Technical error forces delay in announcing NM community solar program project winners
Over 400 project proposals to set up solar farms stalled; concerns rise to set up disciplinary measures to hold solar operators accountable
A technician servicing photovoltaic cells at a solar energy farm In Albuquerque. (Photo By Getty Images)
A technical error discovered this week caused another delay to the state’s community solar program that aims to establish community solar facilities around the state and give New Mexicans a break on their utility bills.
On Tuesday, the New Mexico Public Regulation Commission responded to a complaint filed by Massachusetts-based Lightstar Renewables, one of hundreds of entities seeking permission to build and operate solar farms in the state as part of the community solar program.
What’s community solar?
The community solar program, established by the Community Solar Act New Mexico lawmakers passed in 2021, allows multiple households or businesses to get energy from solar farms.
Nearly a third of the energy must go to low-income communities, and New Mexicans who opt in can get credits on their electric utility bills.
Lightstar Renewables filed a complaint to the PRC about an error it found caused by the company InClime — the party responsible for ranking project requests from those who want to build out community solar infrastructure.
The PRC received Lightstar’s emergency complaint one day before InClime intended to announce who gets to set up and run solar farms, as decided by the company’s review process.
The PRC responded by ruling that there was a technical error in the proposal application.
That issue caused InClime, which has reviewed more than 400 project proposals and bids since February, to incorrectly score some of the entities that applied and bid to be part of the community solar program, potentially making them lose out on the opportunity.
PRC spokesperson Patrick Rodriguez said InClime has to rescore 32 applications by May 16, which is when the company said it’ll announce awardees, a week after the original date.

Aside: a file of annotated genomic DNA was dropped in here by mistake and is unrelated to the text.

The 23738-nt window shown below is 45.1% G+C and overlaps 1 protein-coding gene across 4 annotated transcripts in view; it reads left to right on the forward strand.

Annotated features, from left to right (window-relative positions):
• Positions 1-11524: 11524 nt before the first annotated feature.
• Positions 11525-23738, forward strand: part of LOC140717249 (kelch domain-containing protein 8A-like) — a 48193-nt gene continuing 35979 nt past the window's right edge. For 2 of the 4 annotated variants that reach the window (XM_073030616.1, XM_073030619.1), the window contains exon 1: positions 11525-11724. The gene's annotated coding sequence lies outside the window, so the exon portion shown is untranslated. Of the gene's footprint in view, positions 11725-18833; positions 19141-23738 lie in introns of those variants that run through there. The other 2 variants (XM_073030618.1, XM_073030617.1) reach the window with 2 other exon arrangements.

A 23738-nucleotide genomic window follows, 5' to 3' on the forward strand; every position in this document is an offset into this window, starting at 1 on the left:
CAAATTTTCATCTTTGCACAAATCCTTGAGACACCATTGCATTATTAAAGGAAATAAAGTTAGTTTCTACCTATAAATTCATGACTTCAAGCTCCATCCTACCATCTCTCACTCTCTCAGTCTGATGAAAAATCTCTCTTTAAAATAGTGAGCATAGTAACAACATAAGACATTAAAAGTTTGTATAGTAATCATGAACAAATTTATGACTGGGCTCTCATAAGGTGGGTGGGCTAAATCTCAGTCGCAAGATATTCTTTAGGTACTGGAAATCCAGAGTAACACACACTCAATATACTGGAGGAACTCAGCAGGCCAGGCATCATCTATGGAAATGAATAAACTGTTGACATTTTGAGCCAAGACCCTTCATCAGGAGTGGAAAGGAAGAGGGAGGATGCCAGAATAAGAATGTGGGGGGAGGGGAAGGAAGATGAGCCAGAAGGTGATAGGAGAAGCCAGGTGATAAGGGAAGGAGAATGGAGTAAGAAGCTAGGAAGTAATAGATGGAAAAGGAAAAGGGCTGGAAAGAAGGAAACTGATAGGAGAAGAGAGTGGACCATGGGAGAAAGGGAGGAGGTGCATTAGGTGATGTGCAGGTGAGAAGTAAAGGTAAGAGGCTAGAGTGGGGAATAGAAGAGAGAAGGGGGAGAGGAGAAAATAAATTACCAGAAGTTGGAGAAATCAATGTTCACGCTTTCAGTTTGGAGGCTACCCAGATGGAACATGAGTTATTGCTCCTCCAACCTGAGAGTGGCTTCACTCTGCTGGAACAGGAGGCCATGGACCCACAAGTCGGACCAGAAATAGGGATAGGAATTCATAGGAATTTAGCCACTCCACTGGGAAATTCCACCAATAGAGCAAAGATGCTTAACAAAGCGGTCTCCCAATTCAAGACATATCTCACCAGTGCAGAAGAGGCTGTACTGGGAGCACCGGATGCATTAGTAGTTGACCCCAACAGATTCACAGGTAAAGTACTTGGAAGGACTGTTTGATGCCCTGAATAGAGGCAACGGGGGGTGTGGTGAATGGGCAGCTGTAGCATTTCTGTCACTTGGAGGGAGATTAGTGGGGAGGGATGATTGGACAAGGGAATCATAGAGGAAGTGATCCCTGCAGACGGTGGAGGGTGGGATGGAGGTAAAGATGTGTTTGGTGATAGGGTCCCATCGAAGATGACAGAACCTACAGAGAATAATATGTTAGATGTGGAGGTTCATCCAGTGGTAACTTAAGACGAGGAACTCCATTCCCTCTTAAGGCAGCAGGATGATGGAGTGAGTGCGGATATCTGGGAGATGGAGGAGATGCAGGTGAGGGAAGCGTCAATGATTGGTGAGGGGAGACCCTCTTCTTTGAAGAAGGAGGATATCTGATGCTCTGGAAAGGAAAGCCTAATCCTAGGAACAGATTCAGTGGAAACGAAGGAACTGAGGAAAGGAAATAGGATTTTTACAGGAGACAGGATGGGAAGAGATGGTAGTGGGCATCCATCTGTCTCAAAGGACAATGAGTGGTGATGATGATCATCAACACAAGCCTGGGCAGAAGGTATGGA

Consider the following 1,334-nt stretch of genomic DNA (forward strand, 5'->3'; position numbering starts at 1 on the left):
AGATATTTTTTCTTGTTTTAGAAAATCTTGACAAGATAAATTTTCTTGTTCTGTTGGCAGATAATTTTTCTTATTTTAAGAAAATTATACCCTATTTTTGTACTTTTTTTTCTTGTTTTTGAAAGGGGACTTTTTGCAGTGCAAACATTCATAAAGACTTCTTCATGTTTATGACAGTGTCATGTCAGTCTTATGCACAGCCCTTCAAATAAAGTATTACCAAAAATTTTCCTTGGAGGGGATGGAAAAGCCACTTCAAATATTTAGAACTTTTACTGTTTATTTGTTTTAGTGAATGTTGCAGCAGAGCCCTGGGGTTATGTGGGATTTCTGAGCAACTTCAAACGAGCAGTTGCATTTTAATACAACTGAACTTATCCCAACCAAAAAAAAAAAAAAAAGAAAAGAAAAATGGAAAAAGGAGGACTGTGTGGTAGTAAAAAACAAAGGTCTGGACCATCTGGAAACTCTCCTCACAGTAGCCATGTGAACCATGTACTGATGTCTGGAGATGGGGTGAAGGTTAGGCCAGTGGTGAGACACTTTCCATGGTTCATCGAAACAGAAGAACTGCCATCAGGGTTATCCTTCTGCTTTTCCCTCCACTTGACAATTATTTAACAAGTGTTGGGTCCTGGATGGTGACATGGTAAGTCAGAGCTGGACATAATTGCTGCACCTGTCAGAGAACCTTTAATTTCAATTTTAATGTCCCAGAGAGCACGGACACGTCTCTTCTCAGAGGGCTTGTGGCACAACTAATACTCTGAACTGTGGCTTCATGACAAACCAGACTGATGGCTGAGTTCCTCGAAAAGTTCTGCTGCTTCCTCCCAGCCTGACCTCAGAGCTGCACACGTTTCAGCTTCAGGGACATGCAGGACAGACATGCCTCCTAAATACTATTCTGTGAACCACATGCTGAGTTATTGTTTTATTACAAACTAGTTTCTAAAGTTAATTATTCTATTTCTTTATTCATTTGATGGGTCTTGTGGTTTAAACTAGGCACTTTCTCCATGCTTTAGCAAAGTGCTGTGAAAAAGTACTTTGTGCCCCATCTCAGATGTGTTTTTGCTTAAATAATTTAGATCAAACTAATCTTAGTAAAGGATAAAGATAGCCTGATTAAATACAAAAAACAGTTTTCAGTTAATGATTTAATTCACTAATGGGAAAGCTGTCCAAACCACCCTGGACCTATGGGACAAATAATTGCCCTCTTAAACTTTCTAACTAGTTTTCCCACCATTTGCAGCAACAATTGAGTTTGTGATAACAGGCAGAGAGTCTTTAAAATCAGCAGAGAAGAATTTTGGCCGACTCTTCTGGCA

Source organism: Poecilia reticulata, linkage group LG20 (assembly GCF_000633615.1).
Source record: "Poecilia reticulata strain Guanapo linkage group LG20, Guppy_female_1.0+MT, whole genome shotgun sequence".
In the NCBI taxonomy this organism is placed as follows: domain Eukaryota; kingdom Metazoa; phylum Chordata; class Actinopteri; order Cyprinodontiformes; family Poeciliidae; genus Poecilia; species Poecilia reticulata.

Miana Campbell is InClime’s community solar lead for New Mexico. During Tuesday’s special PRC meeting, she explained the technical error stemmed from InClime ranking applicants based off of two different measures that a licensed engineer approved proposed permitting plans.
Only one approval measure was necessary, according to Lightstar’s complaint. The PRC agreed, forcing InClime to delay the award announcement.
“Although the final scores are delayed, we are thrilled to announce that we expect awards for its program to go out next week,” Campbell said.
She said InClime’s goal is to announce what organizations get to participate as quickly as possible.
“We understand that many of you are eagerly awaiting the results and we appreciate your patience,” she said.
The process to set up New Mexico’s community solar program has been stalled since Gov. Michelle Lujan Grisham signed the act, partly due to utilities fighting in court community solar rules that the New Mexico Public Regulation Commission set up.
Litigation is still ongoing.
The latest delay comes after months of back-and-forth between the PRC and utilities. The PRC repeatedly found issues with the investor-owned utilities’ involvement, and former commissioner Joseph Maestas voiced frustration at utility companies’ attempts to seemingly “obstruct and delay community solar.”
Holding the solar operators accountable
Entities that applied and bid through InClime to be part of New Mexico’s community solar program proposed commitments that would be beneficial to the nearby communities, like working with local or minority-owned businesses or offering workforce training or educational opportunities.
PRC Commissioner Patrick O’Connell asked how InClime would hold the chosen solar operators accountable to these commitments. He questioned if the commitments the applicants proposed are unambiguous and easy to measure, and Campbell said most of them are pretty black and white.
For example, she said, applicants who would be committed to working with a local or diverse business clearly laid out how they would do that, so it would be pretty straightforward for InClime to track that.
However, not everything will be that simple, she added.
She said other commitments could be less objective.
She brought up another example, where an operator committed to creating educational opportunities and developed something like program materials for local universities, which could be interpreted subjectively.
“That’s something we did try to distill as much as possible too — this is what they’re committing to, and this is the timeline that they’re committing to,” she said.
O’Connell also had questions about what would happen if the chosen solar operators can’t meet the commitments they said they would.
“Hopefully this process works fantastically and the projects that we pick are all delivered exactly along the commitments,” he said. But, he continued, what if it doesn’t work out perfectly?
Campbell said concrete disciplinary measures still need to be worked out. She said the rules now do lay out that InClime can take disciplinary action if commitments aren’t being adhered to, including kicking operators out of the program, but it’s still pretty vague.
“I think that’s something that we’ll have to think about a little bit more in-depth,” she said.
She also said that it would be unfortunate if operators built their solar farms just to get kicked out of the program.
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